|N747PA - the second 747 to be built, and the first to be delivered and operated commercially. Seen here on a pre-delivery flight over Sequim Bay, WA - some time in 1970.|
N747PA suffered only one serious accident during its 20-year career, and that was pretty soon after entering service, in July 1971. Due to a series of errors on the part of the ground control and onboard crew, N747PA struck lighting structures at the end of the runway as it tried to take off from San Francisco international airport, causing serious damage to the rear fuselage, landing gear, hydraulics, engines and several passengers.
According to Wikipedia, 'the right main under-body landing gear was forced up and into the fuselage, and the left under-body landing gear was ripped loose and remained dangling beneath the aircraft'.
Most frighteningly, 17ft lengths of girder penetrated the cabin, seriously injuring two passengers seated towards the rear of the aeroplane, one of whom had a leg 'near amputated' by the impact.
After the accident, the crew elected to continue takeoff, circled around for a couple of hours to dump fuel (which I imagine the guy with the severed leg just loved), and then made an emergency landing back at San Francisco. When it came to a halt, the plane collapsed nose-high onto its tail, and several passengers sustained serious back injuries during the botched evacuation, because (duh) the front evacuation slides were too high off the ground. The full accident report is here, if you're interested, and here are some pictures of N747PA undergoing repair.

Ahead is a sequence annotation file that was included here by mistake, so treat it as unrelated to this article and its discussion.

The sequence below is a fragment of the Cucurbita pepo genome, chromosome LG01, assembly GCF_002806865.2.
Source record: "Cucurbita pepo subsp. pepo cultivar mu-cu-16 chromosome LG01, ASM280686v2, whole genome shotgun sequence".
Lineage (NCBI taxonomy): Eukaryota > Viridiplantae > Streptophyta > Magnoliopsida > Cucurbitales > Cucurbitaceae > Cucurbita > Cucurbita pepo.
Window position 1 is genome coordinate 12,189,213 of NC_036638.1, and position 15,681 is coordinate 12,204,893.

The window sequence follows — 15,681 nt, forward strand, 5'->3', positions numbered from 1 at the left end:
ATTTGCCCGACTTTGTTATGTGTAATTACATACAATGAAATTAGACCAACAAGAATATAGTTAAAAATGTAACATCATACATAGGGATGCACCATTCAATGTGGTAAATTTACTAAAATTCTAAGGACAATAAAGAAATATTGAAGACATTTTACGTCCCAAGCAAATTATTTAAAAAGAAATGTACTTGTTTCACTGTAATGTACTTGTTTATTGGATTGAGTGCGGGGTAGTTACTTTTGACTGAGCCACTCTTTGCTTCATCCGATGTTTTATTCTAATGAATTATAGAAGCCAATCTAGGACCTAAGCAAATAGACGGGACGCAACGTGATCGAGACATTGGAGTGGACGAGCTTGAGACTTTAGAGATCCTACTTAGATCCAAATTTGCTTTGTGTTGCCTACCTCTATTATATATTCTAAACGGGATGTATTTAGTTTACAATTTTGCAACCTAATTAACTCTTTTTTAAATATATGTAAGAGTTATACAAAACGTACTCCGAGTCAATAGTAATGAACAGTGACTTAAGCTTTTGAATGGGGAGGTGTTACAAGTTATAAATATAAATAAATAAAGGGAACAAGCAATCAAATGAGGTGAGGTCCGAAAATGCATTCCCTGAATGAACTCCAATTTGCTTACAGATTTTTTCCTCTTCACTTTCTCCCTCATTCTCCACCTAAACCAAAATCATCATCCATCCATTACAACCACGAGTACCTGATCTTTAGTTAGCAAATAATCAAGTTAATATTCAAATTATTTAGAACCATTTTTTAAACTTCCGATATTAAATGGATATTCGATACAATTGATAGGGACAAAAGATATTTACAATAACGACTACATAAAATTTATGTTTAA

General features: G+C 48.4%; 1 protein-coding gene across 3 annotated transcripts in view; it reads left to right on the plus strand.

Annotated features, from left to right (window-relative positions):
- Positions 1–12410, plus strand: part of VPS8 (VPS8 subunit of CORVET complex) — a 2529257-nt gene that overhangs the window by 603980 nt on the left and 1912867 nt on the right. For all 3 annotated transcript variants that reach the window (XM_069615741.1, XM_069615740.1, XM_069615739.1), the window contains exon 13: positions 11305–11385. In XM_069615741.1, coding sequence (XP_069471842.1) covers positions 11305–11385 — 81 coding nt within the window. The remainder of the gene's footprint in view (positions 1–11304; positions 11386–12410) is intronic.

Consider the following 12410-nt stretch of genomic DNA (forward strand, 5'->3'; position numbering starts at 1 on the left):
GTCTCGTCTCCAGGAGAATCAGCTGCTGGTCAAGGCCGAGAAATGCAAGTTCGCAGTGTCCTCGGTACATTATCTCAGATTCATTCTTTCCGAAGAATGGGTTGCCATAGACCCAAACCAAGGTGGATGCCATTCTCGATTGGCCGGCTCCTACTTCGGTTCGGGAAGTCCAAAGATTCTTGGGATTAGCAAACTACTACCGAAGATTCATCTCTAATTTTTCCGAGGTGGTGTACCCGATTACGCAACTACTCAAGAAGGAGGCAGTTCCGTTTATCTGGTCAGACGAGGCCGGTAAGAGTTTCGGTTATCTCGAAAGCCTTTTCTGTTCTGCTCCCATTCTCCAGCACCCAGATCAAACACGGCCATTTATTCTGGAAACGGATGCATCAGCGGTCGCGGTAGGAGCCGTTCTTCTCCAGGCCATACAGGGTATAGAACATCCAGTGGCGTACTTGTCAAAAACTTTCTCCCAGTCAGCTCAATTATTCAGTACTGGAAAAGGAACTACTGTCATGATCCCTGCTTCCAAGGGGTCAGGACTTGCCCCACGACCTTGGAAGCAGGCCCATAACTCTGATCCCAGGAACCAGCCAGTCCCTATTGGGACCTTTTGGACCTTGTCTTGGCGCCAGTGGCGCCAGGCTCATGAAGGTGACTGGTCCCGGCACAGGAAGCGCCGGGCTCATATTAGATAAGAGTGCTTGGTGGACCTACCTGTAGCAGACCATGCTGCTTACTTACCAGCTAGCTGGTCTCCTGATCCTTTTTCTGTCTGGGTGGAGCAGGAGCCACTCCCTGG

The remainder of N747PA's operational career appears to have been uneventful. But unusually, things got interesting again after it was finally scrapped in 1999...
A South Korean couple bought N747PA (which by then had been sliced into sections) from a scrapyard in South California in 2000, and had it shipped in pieces at great expense to a suburban lot to the north of Seoul, where they painted it to sorta kinda represent Air Force One (because why not?) and 'converted' it into a noodle restaurant.
The restaurant failed, (there's a pun in there somewhere about 'overheads' but I don't have the energy today) and after sitting in a state of increasing disrepair for years while the owners tried and failed to sell it, N747PA was finally cut up and scrapped for good in 2010. The LA times has a depressing article about the whole sorry affair here. I probably think too hard about this stuff, but these pictures make me sad.
The picture at the top of this page is a scan from an 8x10in color print that I found in a junk shop. Taken (appropriately) at sunset, the original print has a very strong orange/yellow color cast which I wasn't really able to correct, so after doing the basics - dust-reduction, contrast adjustment and so on - I converted it to black and white. A few minutes on Google Earth identified the distinctive landmass at upper-left as Paradise Cove, at Sequim Bay - a few minutes flying time from Seattle.